Escrito por Yan Cescon Haeffner,
5 minutos de leitura
We need to talk about data build tool — From ETL to DBT
This is the second part of a series of posts about Data Build Tool (DBT) and here we’re going to understand the impacts of it for ETL pipelines.
In the first post of this series, We need to talk about data build tool, we learned about the reasons that would make dbt fit nicely into data pipelines. So today, we’ll be going through the process of moving from an ETL architecture to a DBT driven one, from the perspective of a data team.
From the domains of ETL
Since there are a lot of ways to define a pipeline to deal with the extract, transformation and load of data to a data warehouse, we first need to define the nature and boundries of the solution we are trying to adapt to DBT.
Let’s assume that we have the following pipeline being executed on a schedule:
By just looking at it, we can tell that a big bottleneck here is the business knowledge required from the Data Engineering team to build and maintain this type of pipeline. It occurs because the transformation happens before the loading process, which bounds the engineering team from the beginning to the end of the data delivery pipeline.
Also, another problem that usually happens on ETL pipelines is that is kind of hard to maintain track of the data as it moves through it, since it would only centralize data on the loading process by inserting everything into the data warehouse.
So, how would you move from an existing ETL pipeline to, let’s say, something else?
By the ELT approach
The ELT pipeline aims to solve the problem of chaining data engineers to heavy business logic concepts and lack of data trackability. A common variation of the ETL pipeline to a ELT approach looks like the following image:
Now we can see an isolated ownership for the data analysis team, the ones responsible for getting deep into the business rules and transforming raw data into readable information for stakeholders (or end-point data tools).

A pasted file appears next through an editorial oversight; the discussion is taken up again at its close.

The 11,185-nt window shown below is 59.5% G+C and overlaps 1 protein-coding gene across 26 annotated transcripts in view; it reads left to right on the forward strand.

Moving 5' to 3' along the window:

But, as you may have guessed, there are still some transformation responsabilities to the data engineering team, and even though that responsability is way less complex than in the ETL counterpart, it still may end up bottlenecking your data pipeline as your business complexicity grows… And that is because the data engineering team is still responsible to implementing the transformation logic into the pipeline, which means that they still need to know how to properly join things up and manage things down.
Well, it really seems that we just took a data engineer and inserted some business logic (and SQL files) in there, right? There must be something that could be done in order to isolate that transformation layer even more, but what is it?!
To the realm of DBT
The big leap of productivity for the ELT pipeline arrives as soon as an analytics tool is implemented in the workflow, like dbt (you should really check it out here if you don’t know what I’m talking about).
The difference is so flashy that it can actually be described by one single image:
Notice how the whole transformation process now becomes something apart of the data engineering team and revolves all around the data analysis one.
It means that, by just calling some dbt runs from an orchestration tool, we are able to implement the transformation logic into the rest of the pipeline and still be able to manage its execution, add some failure/success callbacks if needed and hold every raw data we have been extracting so far.
Also, some really nice by-products from this workflow: an automated documentation (that is generated from the dbt project itself) and a very useful data validation step. These by-products generate a lot more value for the data team as a whole since now we have our data lineage documentated and we can assure to our data intelligence end that everything has been tested as well (at least with the most updated business logic), neat!
In short, ELT pipelines with dbt allows data teams to break down the increasingly complexicity of data extraction, loading and processing tasks while increasing their team productivity, sanity and data ownership!
But it is all fun and games until you need to implement this on your production environment, right? Don’t worry, we got you covered.
And even further beyond
Now that we talked about dbt and the benefits of adding it to your ELT data pipeline, we should finally be able to discuss about how to implement it… But since the Fishtown Analytics team (and community) already made an awesome job to teach you on how to create your first dbt project, I will reserve the next talk to something a little bit edgy…
On the next post, and the last part of this series about data build tool, we will get some hands-on implementation of a dbt project into an orchestration tool.
Spoiler alert: we will use Airflow to orchestrate a very similar ELT pipeline to the one we discussed here (using the starter dbt tutorial from Fishtown Analytics)!
Don’t know what Airflow is? Please make sure to check out this post in order to learn the basics then!
See you on the next post!
Opening image credits: Jan Tinneberg on Unsplash